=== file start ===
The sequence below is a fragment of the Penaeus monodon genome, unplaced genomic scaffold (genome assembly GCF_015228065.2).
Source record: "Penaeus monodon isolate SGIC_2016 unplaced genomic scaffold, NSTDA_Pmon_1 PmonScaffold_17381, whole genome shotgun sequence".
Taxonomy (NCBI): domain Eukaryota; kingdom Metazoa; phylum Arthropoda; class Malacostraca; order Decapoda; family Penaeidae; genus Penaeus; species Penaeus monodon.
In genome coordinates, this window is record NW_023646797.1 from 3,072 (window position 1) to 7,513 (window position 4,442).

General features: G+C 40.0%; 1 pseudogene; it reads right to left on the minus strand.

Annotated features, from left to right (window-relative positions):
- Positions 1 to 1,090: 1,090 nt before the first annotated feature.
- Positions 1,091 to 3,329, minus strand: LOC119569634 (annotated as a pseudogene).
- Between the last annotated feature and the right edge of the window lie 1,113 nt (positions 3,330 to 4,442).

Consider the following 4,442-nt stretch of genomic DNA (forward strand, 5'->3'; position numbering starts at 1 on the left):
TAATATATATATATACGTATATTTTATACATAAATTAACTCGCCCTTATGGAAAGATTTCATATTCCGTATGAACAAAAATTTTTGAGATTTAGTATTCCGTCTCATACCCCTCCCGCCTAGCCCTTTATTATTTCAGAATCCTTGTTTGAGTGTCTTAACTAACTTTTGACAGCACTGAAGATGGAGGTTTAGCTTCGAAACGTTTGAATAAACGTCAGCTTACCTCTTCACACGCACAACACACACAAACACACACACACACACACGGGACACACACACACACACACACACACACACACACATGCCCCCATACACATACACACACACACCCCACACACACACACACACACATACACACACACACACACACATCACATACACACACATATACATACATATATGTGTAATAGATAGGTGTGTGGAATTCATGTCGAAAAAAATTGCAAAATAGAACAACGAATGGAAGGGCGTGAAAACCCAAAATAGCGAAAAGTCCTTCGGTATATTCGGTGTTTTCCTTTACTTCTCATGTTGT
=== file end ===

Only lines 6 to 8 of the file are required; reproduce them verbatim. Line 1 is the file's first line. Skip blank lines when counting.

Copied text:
Annotated features, from left to right (window-relative positions):
- Positions 1 to 1,090: 1,090 nt before the first annotated feature.
- Positions 1,091 to 3,329, minus strand: LOC119569634 (annotated as a pseudogene).